Monday, May 27, 2024

Former Thurrock Council chief executive walks away with £50k

THE former chief executive of Thurrock Council walked away with in excess of £50,000 after presiding over one of the worst financial disasters in local government history, it has been revealed.

However, Lyn Carpenter, who resigned last week from her reported £200,000 post leaving a £469million deficit in her wake, failed to secure an exit package that could have seen her leave with tens of thousands more.

After initially refusing to reveal the financial details of Ms Carpenter’s departure, the council yesterday relented and issued a statement confirming she had received three month’s salary in lieu of her resignation but she will not work her notice. She is also likely to have received a pension settlement under the terms of her employment. The council confirmed it had not paid for her legal fees as she fought for her position since the council’s dire financial position was revealed in September.

A council spokesman said: “As this was a voluntary resignation Thurrock Council has not entered into any settlement deal with the former chief executive. Lyn also received three months’ salary in lieu of notice.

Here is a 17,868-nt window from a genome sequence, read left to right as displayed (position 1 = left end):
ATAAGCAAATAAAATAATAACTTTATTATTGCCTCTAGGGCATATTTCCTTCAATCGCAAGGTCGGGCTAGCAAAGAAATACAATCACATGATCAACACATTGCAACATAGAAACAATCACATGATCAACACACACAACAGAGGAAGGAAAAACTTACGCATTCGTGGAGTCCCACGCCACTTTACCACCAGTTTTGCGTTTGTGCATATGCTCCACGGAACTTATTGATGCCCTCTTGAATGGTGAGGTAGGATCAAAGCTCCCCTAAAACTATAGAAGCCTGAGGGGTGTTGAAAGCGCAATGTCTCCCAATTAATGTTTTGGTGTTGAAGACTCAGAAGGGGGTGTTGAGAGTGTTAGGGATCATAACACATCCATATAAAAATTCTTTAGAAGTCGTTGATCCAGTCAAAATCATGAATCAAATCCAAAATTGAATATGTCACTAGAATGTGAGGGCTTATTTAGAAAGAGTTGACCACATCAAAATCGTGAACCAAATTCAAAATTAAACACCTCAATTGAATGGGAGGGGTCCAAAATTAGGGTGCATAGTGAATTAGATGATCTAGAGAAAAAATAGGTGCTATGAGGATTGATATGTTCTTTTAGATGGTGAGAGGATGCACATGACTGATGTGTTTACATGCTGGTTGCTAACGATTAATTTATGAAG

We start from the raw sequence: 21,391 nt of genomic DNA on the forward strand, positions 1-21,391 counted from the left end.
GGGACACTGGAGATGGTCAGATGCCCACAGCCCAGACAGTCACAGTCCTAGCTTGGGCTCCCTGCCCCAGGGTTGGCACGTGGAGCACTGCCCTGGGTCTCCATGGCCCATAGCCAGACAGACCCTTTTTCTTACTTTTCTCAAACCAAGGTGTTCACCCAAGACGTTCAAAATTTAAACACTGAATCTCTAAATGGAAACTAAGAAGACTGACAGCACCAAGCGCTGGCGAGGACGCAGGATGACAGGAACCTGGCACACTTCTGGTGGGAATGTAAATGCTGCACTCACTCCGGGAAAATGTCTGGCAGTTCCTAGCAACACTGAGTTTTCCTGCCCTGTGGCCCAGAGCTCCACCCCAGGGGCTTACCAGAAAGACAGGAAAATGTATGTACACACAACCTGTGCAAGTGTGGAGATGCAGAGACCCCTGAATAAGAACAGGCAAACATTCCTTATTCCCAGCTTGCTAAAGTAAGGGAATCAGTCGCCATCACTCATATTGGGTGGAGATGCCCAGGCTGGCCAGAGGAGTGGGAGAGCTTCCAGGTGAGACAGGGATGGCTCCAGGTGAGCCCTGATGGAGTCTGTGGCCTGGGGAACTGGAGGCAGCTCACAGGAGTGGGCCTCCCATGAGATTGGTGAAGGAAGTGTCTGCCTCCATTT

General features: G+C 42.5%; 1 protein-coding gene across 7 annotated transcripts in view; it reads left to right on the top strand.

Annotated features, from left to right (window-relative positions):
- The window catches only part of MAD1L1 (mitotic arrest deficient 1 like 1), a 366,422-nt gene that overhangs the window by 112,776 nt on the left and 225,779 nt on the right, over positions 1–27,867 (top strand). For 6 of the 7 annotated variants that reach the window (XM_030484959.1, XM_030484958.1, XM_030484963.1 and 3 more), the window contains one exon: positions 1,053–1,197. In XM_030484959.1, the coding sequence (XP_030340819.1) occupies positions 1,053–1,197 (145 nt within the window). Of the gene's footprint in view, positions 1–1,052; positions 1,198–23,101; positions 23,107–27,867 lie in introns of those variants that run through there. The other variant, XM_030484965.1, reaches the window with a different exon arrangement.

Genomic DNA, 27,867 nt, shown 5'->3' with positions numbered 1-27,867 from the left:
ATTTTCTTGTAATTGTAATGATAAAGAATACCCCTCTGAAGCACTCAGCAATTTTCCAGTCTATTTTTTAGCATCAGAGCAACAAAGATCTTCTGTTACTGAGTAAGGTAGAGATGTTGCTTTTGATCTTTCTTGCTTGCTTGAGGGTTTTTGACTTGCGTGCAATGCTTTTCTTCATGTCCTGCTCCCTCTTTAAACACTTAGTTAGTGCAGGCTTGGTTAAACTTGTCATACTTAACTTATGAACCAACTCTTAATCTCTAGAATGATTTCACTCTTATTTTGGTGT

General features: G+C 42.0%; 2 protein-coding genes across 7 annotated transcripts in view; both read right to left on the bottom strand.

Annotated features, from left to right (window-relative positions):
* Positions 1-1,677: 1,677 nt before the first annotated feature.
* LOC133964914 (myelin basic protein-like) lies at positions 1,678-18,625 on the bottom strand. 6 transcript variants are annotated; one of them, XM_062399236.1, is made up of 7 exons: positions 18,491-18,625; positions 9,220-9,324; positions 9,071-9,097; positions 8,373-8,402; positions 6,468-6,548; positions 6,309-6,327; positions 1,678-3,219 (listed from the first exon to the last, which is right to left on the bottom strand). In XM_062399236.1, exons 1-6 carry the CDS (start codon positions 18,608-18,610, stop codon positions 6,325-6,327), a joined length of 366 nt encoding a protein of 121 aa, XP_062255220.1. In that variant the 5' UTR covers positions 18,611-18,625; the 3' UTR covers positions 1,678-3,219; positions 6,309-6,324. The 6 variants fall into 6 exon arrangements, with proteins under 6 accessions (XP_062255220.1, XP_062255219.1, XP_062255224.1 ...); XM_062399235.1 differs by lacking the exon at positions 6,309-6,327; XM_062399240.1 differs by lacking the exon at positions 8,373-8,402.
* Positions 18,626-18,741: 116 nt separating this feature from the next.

“Employers are legally obliged to pay the notice period for all resigning staff. That period for all assistant directors, directors the chief executives at Thurrock Council is three months. Thurrock Council has not met any third party legal fees.”

Government appointed commissioners are currently carrying out a best value investigation and were expected to publish a report in January but that has now been delayed until February 17 as commissioners look at “further lines of inquiry”.

Sean Clarke, the finance director who spearheaded the ruinous investment strategy is still under investigation by the council but it has not confirmed formally whether he has been suspended.

On Monday the council issued a Section 114 notice, essentially declaring it is bankrupt and prevented from spending anything except on essential and statutory services. A spend panel has been set up to review any further outgoings.

The council is expected to take decades to recover from the unprecedented financial disaster which saw it borrow millions from council’s across the country, including Castle Point Council, to invest in failed solar energy schemes.

The authority is now looking for Government help to bail it out.


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